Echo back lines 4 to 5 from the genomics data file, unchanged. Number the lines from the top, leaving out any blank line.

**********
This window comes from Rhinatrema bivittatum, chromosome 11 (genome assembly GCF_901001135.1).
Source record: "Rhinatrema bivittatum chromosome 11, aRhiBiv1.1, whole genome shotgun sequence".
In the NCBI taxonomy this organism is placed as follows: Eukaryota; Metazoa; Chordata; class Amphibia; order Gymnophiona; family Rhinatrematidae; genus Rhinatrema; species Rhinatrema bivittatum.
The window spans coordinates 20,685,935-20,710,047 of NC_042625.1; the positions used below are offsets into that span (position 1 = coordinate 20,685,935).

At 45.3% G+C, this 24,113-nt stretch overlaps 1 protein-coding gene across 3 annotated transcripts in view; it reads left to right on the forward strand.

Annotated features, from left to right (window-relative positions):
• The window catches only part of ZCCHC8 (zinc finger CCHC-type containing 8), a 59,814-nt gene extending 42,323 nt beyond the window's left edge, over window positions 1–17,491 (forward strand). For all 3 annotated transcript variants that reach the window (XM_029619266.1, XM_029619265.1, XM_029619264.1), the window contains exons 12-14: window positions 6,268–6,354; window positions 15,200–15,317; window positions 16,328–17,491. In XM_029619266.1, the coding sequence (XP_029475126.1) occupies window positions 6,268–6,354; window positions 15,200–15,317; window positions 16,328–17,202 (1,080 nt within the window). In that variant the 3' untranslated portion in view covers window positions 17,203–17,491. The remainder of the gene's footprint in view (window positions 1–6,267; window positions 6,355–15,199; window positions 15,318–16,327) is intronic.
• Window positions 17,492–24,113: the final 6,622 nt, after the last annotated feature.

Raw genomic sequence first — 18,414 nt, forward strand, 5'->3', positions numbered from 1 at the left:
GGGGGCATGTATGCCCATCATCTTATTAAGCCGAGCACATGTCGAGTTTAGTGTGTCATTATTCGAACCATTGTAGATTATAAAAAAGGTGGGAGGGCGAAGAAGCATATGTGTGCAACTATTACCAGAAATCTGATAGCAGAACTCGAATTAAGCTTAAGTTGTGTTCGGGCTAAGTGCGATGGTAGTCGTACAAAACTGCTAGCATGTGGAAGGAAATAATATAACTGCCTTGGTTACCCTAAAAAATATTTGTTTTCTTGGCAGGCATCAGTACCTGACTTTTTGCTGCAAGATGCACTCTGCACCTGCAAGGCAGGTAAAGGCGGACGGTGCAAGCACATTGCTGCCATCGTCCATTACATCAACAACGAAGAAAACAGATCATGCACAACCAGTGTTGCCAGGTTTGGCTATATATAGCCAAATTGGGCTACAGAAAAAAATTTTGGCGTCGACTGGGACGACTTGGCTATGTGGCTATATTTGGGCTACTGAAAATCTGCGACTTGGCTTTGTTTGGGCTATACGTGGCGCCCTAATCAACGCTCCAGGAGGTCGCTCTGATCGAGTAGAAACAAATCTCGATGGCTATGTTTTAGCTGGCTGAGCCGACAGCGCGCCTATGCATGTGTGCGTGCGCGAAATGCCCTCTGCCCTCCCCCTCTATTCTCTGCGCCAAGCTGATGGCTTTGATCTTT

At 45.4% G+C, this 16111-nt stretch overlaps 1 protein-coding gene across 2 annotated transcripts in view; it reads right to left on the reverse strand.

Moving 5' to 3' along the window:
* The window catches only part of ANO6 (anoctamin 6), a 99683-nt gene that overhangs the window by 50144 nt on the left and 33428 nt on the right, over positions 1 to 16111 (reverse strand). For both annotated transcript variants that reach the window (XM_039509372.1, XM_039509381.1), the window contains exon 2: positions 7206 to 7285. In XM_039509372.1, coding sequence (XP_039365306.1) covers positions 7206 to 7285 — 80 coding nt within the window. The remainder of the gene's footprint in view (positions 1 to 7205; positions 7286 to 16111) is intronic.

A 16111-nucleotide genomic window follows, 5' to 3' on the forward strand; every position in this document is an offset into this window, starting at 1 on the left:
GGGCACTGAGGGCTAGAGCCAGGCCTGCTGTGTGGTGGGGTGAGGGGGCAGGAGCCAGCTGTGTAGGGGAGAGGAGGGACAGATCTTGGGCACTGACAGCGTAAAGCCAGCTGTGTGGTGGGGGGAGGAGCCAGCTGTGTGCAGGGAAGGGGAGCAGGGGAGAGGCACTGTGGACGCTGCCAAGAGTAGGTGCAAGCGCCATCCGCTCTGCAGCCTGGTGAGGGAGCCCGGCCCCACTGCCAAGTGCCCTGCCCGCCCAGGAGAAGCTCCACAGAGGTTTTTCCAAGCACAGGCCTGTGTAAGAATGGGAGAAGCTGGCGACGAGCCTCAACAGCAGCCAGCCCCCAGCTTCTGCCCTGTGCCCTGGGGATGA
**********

The window spans coordinates 20,685,935-20,710,047 of NC_042625.1; the positions used below are offsets into that span (position 1 = coordinate 20,685,935).

At 45.3% G+C, this 24,113-nt stretch overlaps 1 protein-coding gene across 3 annotated transcripts in view; it reads left to right on the forward strand.